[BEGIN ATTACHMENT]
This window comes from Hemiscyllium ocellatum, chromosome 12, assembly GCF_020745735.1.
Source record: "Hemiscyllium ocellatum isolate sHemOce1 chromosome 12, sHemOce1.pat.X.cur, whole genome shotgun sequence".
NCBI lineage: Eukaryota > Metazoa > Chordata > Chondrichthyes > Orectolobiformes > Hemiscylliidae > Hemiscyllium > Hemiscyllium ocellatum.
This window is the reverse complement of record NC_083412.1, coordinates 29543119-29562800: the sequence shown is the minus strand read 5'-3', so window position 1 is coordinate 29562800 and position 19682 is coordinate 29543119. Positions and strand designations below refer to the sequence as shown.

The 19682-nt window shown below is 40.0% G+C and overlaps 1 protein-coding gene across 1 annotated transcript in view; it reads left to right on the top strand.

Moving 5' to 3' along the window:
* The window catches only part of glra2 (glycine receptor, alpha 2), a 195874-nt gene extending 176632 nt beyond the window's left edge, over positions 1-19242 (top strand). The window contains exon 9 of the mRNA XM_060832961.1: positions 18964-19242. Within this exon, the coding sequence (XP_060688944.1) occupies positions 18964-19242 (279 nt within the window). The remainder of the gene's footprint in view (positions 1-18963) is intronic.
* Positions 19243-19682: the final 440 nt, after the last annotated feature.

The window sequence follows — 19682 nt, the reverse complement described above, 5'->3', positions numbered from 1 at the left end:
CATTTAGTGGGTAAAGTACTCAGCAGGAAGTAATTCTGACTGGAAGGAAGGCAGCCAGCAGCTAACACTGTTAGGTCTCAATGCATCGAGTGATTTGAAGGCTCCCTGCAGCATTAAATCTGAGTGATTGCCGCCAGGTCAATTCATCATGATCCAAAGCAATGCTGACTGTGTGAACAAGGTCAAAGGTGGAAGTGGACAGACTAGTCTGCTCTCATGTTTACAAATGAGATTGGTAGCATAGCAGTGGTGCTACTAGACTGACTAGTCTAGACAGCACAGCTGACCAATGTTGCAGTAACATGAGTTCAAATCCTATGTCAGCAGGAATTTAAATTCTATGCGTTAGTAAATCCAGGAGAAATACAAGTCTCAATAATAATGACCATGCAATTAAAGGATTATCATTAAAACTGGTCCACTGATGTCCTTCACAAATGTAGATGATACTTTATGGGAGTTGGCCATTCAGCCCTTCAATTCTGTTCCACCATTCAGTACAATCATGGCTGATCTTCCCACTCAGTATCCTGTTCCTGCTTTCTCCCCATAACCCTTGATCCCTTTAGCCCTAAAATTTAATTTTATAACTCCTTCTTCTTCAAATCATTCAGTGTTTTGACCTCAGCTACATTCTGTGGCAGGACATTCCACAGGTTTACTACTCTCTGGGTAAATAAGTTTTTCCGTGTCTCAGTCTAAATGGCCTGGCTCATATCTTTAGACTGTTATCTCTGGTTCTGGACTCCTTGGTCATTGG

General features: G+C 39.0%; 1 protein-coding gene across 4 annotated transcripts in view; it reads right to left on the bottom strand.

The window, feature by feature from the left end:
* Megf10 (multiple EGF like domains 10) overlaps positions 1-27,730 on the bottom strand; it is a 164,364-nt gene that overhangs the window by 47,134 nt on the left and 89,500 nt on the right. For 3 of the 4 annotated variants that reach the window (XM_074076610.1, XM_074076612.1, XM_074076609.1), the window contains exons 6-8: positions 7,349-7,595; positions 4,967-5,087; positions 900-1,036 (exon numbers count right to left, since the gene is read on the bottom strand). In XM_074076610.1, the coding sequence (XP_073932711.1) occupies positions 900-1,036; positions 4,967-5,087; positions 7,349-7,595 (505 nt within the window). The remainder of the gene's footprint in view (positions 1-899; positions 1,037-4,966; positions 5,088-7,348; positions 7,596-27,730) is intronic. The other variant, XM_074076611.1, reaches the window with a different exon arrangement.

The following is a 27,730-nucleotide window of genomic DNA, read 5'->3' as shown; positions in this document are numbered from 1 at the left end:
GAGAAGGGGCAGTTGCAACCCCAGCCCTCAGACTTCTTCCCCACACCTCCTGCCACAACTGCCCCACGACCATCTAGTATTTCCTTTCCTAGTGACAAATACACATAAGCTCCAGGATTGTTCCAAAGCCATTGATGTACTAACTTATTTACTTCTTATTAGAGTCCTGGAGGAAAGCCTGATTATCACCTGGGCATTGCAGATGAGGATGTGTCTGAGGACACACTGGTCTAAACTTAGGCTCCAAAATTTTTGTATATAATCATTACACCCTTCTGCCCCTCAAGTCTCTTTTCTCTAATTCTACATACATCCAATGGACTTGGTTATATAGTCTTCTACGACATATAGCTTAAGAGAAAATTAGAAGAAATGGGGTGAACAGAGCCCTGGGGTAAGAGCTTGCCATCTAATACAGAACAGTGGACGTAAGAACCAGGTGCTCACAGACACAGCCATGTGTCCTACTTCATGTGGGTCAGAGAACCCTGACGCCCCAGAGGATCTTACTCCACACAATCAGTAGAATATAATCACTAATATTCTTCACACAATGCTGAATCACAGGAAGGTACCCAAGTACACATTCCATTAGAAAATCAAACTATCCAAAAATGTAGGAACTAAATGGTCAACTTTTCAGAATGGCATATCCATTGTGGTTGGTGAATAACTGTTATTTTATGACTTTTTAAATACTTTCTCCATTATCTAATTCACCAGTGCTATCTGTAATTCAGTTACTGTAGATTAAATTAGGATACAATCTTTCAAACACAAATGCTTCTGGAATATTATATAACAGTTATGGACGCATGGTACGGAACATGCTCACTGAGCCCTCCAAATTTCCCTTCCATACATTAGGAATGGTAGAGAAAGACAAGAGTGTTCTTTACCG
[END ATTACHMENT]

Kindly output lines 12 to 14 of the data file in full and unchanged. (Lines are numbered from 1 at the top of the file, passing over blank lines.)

The window, feature by feature from the left end:
* Megf10 (multiple EGF like domains 10) overlaps positions 1-27,730 on the bottom strand; it is a 164,364-nt gene that overhangs the window by 47,134 nt on the left and 89,500 nt on the right. For 3 of the 4 annotated variants that reach the window (XM_074076610.1, XM_074076612.1, XM_074076609.1), the window contains exons 6-8: positions 7,349-7,595; positions 4,967-5,087; positions 900-1,036 (exon numbers count right to left, since the gene is read on the bottom strand). In XM_074076610.1, the coding sequence (XP_073932711.1) occupies positions 900-1,036; positions 4,967-5,087; positions 7,349-7,595 (505 nt within the window). The remainder of the gene's footprint in view (positions 1-899; positions 1,037-4,966; positions 5,088-7,348; positions 7,596-27,730) is intronic. The other variant, XM_074076611.1, reaches the window with a different exon arrangement.

The following is a 27,730-nucleotide window of genomic DNA, read 5'->3' as shown; positions in this document are numbered from 1 at the left end: